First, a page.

“Since the very beginning, I have personally signed birthday cards for everyone in the company – every month, without fail. It’s a very small and oft-overlooked thing, but it makes a great impact. They feel that the company really cares [about them], and people are at their best when they’re happy. Anyhow, I don’t expect them to stay with the company forever. People have to grow and venture on with something else at some point, but while they’re still with us, we take good care of them.”
The personal, caring touches Kai adds to the running of the company and her sincere affection towards her team has resulted in a work culture of efficiency and synergy – everyone is involved in problem-solving and performance improvement, she says.
“When I was very young, my father gave me some really good advice. He said that it’s impossible to be successful all by yourself. You should be guided by your boss, supported by friends and pushed by your staff. You can’t ignore people around you, whatever level they are at.”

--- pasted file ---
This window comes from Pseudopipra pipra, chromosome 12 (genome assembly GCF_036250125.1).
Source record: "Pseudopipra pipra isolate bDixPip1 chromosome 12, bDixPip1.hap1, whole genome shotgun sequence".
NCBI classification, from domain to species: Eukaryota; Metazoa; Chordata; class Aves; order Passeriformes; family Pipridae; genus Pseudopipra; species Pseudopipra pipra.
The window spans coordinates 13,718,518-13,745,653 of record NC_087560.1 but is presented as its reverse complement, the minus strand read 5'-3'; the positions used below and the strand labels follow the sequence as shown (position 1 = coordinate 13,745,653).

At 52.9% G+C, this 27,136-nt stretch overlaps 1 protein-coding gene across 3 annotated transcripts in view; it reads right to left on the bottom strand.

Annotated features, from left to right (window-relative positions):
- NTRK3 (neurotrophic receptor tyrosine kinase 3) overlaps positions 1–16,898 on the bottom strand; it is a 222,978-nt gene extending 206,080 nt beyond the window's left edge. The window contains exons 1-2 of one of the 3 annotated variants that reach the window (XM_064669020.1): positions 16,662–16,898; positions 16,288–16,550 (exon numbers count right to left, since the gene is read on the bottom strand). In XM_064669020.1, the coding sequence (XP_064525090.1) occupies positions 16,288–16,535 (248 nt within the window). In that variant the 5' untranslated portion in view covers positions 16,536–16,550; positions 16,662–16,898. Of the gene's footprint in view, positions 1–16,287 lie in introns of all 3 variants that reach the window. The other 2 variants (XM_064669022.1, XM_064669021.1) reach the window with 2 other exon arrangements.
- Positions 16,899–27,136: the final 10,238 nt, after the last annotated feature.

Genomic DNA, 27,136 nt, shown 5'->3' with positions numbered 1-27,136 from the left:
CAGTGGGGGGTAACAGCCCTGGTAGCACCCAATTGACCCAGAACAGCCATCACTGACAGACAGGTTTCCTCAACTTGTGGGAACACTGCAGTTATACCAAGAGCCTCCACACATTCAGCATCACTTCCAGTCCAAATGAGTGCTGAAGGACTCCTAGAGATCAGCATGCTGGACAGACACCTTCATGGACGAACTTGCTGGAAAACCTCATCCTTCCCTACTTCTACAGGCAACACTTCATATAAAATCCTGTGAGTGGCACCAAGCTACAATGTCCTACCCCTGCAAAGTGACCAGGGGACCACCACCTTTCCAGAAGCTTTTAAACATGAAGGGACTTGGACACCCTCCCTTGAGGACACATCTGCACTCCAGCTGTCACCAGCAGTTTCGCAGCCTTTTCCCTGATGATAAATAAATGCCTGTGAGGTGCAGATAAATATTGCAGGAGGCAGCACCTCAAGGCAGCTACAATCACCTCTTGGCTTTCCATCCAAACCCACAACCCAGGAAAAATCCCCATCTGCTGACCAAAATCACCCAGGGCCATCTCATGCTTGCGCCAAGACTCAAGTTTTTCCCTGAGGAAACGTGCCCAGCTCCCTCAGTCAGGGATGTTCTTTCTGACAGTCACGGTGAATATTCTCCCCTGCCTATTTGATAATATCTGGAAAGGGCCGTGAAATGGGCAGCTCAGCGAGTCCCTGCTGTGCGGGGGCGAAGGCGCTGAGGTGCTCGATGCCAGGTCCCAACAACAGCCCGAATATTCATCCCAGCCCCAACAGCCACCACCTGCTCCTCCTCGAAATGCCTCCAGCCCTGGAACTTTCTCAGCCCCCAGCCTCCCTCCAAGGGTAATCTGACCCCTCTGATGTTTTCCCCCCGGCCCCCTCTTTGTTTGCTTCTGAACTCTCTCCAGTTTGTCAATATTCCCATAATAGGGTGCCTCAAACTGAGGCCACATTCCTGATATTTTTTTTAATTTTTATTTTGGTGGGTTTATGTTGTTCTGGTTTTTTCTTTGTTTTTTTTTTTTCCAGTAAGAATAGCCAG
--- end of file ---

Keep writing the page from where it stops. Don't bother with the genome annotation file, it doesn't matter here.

Her late father, Dr Panas Hannarkin, comes up a lot during our conversation, and he clearly played a significant role in moulding Kai into the woman she is today – unwavering, perceptive and honest, and at the same time kind and understanding.
“I come from an academic family,” Kai says.
“My father was Srinakharinwirote University’s first president (now Naresuan University) and my mother, Professor Vilas Hannarkin, was Dean of the Faculty of Arts at Phitsanulok University. They were very dedicated to their jobs and groomed my siblings and I to be perceptive and independent. They were very open. They would listen to our thoughts and even yield to our reasons if they made more sense. A lot of people think I grew up abroad for having this mindset.”
Growing up in the north of Thailand with three other sisters did not cause her personality to become demure – it had quite the opposite effect.
“Other people often noted that my parents had four daughters and not a son,” Kai recalls.
“It didn’t seem to bother my parents at all, and I never saw them giving more credit to men, or expressing that they would have preferred sons to daughters. Despite that, I wanted to be able to do the same things boys were empowered to do, so that my parents wouldn’t feel the need for a son. That’s probably why I developed a fascination for fixing things, and later on decided to study engineering.”